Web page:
Monday, August 23, 2010

A book packager/author goes e-books

From Seth Godin's blog:

Linchpin will be the last book I publish in a traditional way.

One of the poxes on an author's otherwise blessed life is people who ask, "what's your next book," even if some of them haven't read the last one. (Jeff did, of course). To answer your question, this book is my next book. I think the ideas in Linchpin are my life's work, and I'm going to figure out the best way to spread those ideas, in whatever form they take. I also have some new, smaller projects in the works, and no doubt some bigger ones around the corner.

A little background: For ten years or so, beginning in 1986, I was a book packager. Sort of like a movie producer, but for books. My team and I created 120 published books and pitched another 600 ideas, all of which were summarily rejected. Some of the published books were flops, others were huge bestsellers. It was a lot of fun. As a book packager, you wake up in the morning and say, "what sort of book can I invent/sell/organize/write/produce today?"

It took a year or so, but I finally figured out that my customer wasn't the reader or the book buyer, it was the publisher. If the editor didn't buy my book, it didn't get published. Here's the thing: I liked having editors as my customers. These are smart, motivated and really nice people who are happy to talk with you about what they want and what they believe. Good customers to have. (In all of those years, only one publisher stole any of my ideas, no check ever bounced, and no publisher ever broke a promise to me).

for the rest go here:

Sunday, August 22, 2010

Comic books and prose; Bob Randisi

Ed here: I thought this was an interesting piece on how, in this age of the graphic novel, one novelist readily admits his debt to comic book writing. This is from Mulholland Books


Batman Is My Mr. Miyagi

by Brad MeltzerAug 11, 2010 in Books, Comic Books, Guest Posts

I write mysteries. I love writing mysteries. And I also write comic books. So when I was recently at Comi-Con, someone at one of the panels asked me how comics have influenced and/or seeped into my mystery and novel writing. Indeed, one of the editors at Mulholland Books asked if the action-packed nature of comics helped develop the action and pacing I use in the novels.

So let me tell you the answer.



And the best part? I had no idea I was doing it.

You see, when you do your first novel, it goes out, and you hope people read it. Same with your second. But by the time you hit your third, people start looking at all the books together. It was then that the smart readers stepped forward. One e-mailed me through my website and said, “I’ve now read three of your novels. What are your issues with your father?” And later, someone else wrote about how reading my novels was like seeing the underbelly of the pacing in a comic book: short chapters and a cliff-hanger, short chapters and a cliff-hanger.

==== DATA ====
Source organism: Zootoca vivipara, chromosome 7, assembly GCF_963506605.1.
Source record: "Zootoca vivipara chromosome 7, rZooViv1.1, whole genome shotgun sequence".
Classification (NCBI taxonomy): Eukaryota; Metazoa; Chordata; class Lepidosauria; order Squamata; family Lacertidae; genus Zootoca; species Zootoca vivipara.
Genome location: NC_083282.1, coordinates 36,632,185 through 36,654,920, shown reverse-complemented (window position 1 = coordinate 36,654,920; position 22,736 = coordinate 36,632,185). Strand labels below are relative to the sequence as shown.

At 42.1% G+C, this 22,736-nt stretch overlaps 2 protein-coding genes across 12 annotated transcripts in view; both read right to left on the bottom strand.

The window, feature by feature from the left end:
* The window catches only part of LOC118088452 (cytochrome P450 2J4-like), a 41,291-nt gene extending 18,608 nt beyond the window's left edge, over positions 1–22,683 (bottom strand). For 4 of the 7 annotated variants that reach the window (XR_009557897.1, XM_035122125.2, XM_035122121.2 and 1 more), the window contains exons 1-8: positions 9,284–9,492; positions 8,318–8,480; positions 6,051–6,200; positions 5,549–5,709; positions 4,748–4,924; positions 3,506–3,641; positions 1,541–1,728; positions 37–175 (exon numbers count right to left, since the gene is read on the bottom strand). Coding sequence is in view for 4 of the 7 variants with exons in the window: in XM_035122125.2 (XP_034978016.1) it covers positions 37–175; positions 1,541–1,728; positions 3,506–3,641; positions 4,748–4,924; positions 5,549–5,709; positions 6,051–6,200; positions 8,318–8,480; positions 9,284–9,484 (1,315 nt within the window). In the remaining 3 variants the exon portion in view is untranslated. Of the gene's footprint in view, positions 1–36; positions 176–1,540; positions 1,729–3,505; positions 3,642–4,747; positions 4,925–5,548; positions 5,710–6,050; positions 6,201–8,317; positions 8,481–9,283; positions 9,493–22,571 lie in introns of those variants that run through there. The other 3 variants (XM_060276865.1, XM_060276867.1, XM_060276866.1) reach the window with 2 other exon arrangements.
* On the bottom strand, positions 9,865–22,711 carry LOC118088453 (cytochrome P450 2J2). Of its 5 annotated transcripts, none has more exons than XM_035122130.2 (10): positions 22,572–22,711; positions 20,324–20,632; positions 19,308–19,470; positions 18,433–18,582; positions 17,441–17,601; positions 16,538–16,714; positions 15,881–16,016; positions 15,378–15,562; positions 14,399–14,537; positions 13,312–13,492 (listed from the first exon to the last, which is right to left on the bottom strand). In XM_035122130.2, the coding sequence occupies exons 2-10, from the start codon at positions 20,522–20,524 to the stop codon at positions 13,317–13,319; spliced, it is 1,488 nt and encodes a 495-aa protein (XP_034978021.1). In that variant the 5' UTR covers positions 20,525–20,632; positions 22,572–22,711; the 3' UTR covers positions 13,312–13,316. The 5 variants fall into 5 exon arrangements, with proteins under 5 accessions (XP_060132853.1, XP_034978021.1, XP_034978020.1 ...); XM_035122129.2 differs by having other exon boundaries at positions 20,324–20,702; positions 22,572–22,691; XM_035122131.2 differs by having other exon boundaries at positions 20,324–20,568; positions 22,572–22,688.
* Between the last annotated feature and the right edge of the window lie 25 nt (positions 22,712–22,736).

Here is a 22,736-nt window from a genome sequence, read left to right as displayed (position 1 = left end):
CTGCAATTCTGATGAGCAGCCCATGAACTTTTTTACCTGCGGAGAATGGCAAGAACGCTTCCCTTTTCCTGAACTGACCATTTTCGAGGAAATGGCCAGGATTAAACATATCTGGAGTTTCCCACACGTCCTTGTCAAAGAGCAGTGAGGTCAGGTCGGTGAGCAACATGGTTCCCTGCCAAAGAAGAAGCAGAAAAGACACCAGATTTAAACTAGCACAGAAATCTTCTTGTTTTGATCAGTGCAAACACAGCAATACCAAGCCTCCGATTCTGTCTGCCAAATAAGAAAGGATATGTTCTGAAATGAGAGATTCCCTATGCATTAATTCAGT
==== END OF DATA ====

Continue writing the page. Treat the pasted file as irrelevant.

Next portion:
To be honest, I was surprised. But the moment I heard it, I knew it was true.

for the rest go here:

------------------------------A letter from Robert J. Randisi


Yours are the blogs I read, almost exclusively. For that reason I'm sending you this email to correct any misinformation that might be available about my next Rat Pack book.

After 4 books with St. Martins Press the series has moved to Severn House. I'm very pleased with the move. Since Severn is a Britain-based house, the books will be published in both the U.K. and the U.S. For this reason there are two pub. dates. In the UK it will be a September book. In the US, a Jan. 2011 book. However, it will be available for preorder, and will carry a 2010 copyright date. I've attached the cover. As you can see, the book features the Rat Pack and Ava Gardner. And, or course, Eddie G. and Jerry. I am already at work on Book #6.

Thanks for your time.


Saturday, August 21, 2010

Film Review: Quest for Honor

Writer Seamus Scanlon will be contributing occasional film reviews for this blog. This is his first review. Thanks, Seamus. Ed

Quest for Honor. NR, 67 Minutes, In English and Kurdish with English subtitles, USA/Iraq, 2009, Mary Ann Smothers Bruni (Dir).

This sobering documentary, which has just had a release in New York and Los Angeles after being screened at the Sundance Film Festival highlights the twisted logic and bleak cruelty behind honor killings – a pernicious misnomer if there ever was. These murders estimated at over 5,000 per year by the UN is likely to be higher since reporting, detection and follow up judicial intervention is unlikely since they are community crimes where the concept is tolerated by the community and because these murders are family affairs which are difficult to unravel even if the police and judicial system were active in combating this murders.